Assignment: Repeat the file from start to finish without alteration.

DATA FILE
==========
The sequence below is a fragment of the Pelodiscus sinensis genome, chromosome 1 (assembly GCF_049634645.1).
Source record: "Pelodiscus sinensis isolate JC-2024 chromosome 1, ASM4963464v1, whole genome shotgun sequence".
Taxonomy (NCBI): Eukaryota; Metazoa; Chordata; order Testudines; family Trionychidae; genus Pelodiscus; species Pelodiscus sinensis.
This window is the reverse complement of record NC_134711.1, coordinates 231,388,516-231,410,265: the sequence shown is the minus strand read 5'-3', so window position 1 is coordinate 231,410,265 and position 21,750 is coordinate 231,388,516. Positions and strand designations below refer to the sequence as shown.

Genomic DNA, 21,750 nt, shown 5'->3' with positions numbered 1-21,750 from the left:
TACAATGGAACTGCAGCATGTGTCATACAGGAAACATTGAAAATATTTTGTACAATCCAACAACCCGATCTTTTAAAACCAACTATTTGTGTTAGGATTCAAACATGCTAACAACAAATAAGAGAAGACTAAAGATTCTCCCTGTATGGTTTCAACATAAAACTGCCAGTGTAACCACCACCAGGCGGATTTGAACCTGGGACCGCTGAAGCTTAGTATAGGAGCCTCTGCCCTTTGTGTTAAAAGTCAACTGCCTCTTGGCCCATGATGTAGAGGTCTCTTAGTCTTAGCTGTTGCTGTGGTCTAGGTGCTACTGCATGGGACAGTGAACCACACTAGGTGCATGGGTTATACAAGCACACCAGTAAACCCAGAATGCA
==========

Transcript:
The sequence below is a fragment of the Pelodiscus sinensis genome, chromosome 1 (assembly GCF_049634645.1).
Source record: "Pelodiscus sinensis isolate JC-2024 chromosome 1, ASM4963464v1, whole genome shotgun sequence".
Taxonomy (NCBI): Eukaryota; Metazoa; Chordata; order Testudines; family Trionychidae; genus Pelodiscus; species Pelodiscus sinensis.
This window is the reverse complement of record NC_134711.1, coordinates 231,388,516-231,410,265: the sequence shown is the minus strand read 5'-3', so window position 1 is coordinate 231,410,265 and position 21,750 is coordinate 231,388,516. Positions and strand designations below refer to the sequence as shown.

Genomic DNA, 21,750 nt, shown 5'->3' with positions numbered 1-21,750 from the left:
TACAATGGAACTGCAGCATGTGTCATACAGGAAACATTGAAAATATTTTGTACAATCCAACAACCCGATCTTTTAAAACCAACTATTTGTGTTAGGATTCAAACATGCTAACAACAAATAAGAGAAGACTAAAGATTCTCCCTGTATGGTTTCAACATAAAACTGCCAGTGTAACCACCACCAGGCGGATTTGAACCTGGGACCGCTGAAGCTTAGTATAGGAGCCTCTGCCCTTTGTGTTAAAAGTCAACTGCCTCTTGGCCCATGATGTAGAGGTCTCTTAGTCTTAGCTGTTGCTGTGGTCTAGGTGCTACTGCATGGGACAGTGAACCACACTAGGTGCATGGGTTATACAAGCACACCAGTAAACCCAGAATGCA